Ozzie’s teacher and fellow students panic.  The custodian calls the fire department and they beg Ozzie not to jump.  Ozzie is surprised – he never thought of jumping.  He went to the roof to get away (Roth, 1959).  The firemen set up a net for Ozzie to jump into.  Rabbi Binder commands him not to jump, but Ozzie’s friends start chanting and encourage him to jump.  But before he jumps, Ozzie makes everyone kneel, including Rabbi Binder.  He tells Rabbi Binder, “Tell me you believe God can do Anything” (Roth, 1959).  He adds, “Tell me you believe God can make a child without intercourse” (Roth, 1959).

            But Ozzie demands of his mother (who is also present), “Make him tell me” meaning Yakov Blotnik, the custodian, who never prays.  Ozzie’s epiphany is something that even he is not directly conscious of.  In Ozzie’s mind, religion should not be limited to what the adults insist it should be.  It should involve asking questions and helping him to understand.  And it should never involve hitting someone.  Ozzie says, “You should never hit anyone about God” (Roth, 1959).  Ozzie makes this point clear before he finally jumps off the roof into the waiting net below.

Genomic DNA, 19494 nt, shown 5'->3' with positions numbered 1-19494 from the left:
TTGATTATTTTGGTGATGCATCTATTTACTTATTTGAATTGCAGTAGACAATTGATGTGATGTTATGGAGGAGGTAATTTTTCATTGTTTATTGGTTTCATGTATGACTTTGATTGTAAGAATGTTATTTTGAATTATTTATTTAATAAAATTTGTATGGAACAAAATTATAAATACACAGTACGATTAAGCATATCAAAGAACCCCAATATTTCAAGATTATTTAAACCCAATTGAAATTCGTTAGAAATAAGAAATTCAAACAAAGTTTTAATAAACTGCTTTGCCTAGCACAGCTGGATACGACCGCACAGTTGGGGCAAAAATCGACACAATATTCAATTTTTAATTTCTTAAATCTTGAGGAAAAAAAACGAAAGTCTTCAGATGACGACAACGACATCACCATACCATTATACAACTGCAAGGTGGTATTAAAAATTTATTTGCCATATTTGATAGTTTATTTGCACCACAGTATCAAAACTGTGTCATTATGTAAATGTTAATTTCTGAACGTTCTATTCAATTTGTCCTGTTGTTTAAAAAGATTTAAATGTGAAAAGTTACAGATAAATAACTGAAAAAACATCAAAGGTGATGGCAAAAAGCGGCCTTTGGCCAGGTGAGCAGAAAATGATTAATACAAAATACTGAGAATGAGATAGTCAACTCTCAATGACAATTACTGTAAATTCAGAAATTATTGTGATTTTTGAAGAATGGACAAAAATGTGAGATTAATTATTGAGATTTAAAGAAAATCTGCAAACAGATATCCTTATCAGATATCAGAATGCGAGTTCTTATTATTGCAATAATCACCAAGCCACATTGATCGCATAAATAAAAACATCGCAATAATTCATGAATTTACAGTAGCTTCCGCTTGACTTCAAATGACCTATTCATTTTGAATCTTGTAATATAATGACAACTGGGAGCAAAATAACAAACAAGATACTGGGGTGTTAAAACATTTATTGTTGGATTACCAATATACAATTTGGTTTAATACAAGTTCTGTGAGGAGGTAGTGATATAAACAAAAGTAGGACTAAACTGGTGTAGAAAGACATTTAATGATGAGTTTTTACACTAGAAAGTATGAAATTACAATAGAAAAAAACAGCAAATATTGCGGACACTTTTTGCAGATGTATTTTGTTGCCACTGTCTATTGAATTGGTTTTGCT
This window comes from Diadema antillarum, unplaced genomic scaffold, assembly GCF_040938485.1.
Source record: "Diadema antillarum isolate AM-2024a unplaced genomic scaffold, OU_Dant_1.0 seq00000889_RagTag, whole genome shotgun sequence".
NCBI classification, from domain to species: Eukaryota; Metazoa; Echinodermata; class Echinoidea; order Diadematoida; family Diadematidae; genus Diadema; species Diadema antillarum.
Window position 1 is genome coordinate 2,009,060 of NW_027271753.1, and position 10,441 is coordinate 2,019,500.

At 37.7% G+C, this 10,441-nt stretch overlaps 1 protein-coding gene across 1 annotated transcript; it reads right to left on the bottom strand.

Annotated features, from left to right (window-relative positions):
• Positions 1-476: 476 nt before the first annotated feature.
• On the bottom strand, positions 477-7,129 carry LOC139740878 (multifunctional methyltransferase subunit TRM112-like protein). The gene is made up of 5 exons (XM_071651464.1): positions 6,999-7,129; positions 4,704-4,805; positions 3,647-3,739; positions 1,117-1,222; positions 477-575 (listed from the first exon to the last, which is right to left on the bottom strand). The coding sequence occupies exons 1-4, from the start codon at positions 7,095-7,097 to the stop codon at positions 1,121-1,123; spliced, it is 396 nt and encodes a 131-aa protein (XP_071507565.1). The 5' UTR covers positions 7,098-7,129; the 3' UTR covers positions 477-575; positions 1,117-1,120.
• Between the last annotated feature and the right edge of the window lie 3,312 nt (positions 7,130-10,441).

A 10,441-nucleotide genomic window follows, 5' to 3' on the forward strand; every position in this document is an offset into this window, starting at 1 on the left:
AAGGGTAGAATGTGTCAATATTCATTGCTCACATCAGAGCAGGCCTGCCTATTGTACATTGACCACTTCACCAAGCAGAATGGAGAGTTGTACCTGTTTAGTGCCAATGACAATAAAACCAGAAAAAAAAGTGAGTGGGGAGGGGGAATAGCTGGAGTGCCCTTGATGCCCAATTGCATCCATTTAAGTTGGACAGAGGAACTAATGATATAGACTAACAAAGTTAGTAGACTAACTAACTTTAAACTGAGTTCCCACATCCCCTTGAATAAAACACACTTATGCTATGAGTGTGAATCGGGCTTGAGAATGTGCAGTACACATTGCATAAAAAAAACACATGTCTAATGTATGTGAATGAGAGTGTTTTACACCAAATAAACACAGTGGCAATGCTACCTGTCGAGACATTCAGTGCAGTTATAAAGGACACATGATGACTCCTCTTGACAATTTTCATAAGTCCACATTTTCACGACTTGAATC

Guests of the Nation
This short story by Frank O’Connor involves two English soldiers, Belcher and Hawkins, who are held hostage by three members of the Irish Resistance Army (IRA): Noble, Jeremiah Donovan (the commanding officer), and Bonaparte, the narrator of the story.  Even though they are fighting for opposite sides, Bonaparte and Noble become friends with their two English hostages.  They play cards and have long conversations about morality and religion.  We see how they actually have values in common even though they are fighting for opposites sides.  The hostages and their captors actually end up becoming friends.  So when Jeremiah Donovan orders Bonaparte and Noble to kill the two English hostages, a conflict arises.  Bonaparte and Noble are torn between the friendship they developed with Belcher and Hawkins and the duty they have to perform.  The duty they have to perform is for their country, supposedly, since England and Ireland were at war with each other.